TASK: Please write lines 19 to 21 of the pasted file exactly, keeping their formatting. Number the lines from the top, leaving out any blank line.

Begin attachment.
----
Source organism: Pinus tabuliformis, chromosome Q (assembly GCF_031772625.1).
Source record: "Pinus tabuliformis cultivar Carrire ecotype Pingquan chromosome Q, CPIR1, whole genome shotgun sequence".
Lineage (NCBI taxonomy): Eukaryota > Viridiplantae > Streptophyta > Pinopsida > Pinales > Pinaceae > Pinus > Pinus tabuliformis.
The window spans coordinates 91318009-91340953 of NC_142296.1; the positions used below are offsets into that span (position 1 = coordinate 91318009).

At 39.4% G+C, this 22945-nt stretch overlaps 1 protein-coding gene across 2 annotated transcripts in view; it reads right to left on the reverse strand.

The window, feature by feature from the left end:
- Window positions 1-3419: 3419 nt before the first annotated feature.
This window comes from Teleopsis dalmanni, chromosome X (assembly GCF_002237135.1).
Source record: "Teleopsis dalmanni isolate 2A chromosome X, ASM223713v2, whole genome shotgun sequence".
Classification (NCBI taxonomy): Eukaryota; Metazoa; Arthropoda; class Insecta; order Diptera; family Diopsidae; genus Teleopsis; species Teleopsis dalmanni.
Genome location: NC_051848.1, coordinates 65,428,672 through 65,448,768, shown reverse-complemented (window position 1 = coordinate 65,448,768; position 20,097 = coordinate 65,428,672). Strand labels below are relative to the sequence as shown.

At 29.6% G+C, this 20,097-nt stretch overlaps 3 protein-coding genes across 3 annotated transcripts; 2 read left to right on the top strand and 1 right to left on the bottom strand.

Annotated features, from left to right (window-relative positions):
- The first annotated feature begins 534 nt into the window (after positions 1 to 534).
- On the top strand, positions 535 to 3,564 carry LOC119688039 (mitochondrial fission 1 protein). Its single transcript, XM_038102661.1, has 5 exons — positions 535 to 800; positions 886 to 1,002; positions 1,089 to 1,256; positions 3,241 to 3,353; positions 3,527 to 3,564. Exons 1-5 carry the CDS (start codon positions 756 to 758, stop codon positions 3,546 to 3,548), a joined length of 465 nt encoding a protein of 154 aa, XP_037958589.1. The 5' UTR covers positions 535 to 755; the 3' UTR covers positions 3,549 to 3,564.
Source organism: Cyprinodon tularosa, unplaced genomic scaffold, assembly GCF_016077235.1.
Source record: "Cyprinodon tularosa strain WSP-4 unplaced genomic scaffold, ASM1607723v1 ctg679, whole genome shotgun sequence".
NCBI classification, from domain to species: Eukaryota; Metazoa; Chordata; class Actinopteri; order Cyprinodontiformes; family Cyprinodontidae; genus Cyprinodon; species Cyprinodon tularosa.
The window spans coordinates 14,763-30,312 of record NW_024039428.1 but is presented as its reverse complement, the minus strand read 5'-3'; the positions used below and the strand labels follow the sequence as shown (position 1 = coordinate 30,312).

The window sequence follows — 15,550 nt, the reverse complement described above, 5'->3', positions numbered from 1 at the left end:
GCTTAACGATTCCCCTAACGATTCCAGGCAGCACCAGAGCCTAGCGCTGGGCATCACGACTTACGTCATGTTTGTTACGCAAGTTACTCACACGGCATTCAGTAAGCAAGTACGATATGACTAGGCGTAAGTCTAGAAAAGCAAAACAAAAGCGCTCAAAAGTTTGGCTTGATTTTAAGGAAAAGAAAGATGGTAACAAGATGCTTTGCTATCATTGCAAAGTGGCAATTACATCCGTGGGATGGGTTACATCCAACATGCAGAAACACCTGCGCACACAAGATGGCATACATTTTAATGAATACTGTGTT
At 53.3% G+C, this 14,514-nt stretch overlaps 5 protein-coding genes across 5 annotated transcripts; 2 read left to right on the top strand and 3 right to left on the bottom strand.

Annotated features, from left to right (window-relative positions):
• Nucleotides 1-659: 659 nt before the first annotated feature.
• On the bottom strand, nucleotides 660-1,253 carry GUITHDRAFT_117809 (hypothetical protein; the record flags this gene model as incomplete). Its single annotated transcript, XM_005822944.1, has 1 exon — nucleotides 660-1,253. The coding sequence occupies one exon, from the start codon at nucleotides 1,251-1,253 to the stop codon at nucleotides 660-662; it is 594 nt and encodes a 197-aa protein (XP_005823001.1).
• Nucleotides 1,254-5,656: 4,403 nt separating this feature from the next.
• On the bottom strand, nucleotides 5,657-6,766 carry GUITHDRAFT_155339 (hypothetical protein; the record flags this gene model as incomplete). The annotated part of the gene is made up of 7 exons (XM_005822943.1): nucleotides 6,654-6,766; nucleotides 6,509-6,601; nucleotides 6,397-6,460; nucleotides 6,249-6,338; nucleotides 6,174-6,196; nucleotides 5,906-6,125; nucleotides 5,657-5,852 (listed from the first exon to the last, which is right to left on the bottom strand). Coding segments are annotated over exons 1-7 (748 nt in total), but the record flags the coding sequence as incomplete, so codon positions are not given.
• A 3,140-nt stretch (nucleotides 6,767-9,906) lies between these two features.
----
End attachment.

The window spans coordinates 14,763-30,312 of record NW_024039428.1 but is presented as its reverse complement, the minus strand read 5'-3'; the positions used below and the strand labels follow the sequence as shown (position 1 = coordinate 30,312).

The window sequence follows — 15,550 nt, the reverse complement described above, 5'->3', positions numbered from 1 at the left end:
GCTTAACGATTCCCCTAACGATTCCAGGCAGCACCAGAGCCTAGCGCTGGGCATCACGACTTACGTCATGTTTGTTACGCAAGTTACTCACACGGCATTCAGTAAGCAAGTACGATATGACTAGGCGTAAGTCTAGAAAAGCAAAACAAAAGCGCTCAAAAGTTTGGCTTGATTTTAAGGAAAAGAAAGATGGTAACAAGATGCTTTGCTATCATTGCAAAGTGGCAATTACATCCGTGGGATGGGTTACATCCAACATGCAGAAACACCTGCGCACACAAGATGGCATACATTTTAATGAATACTGTGTT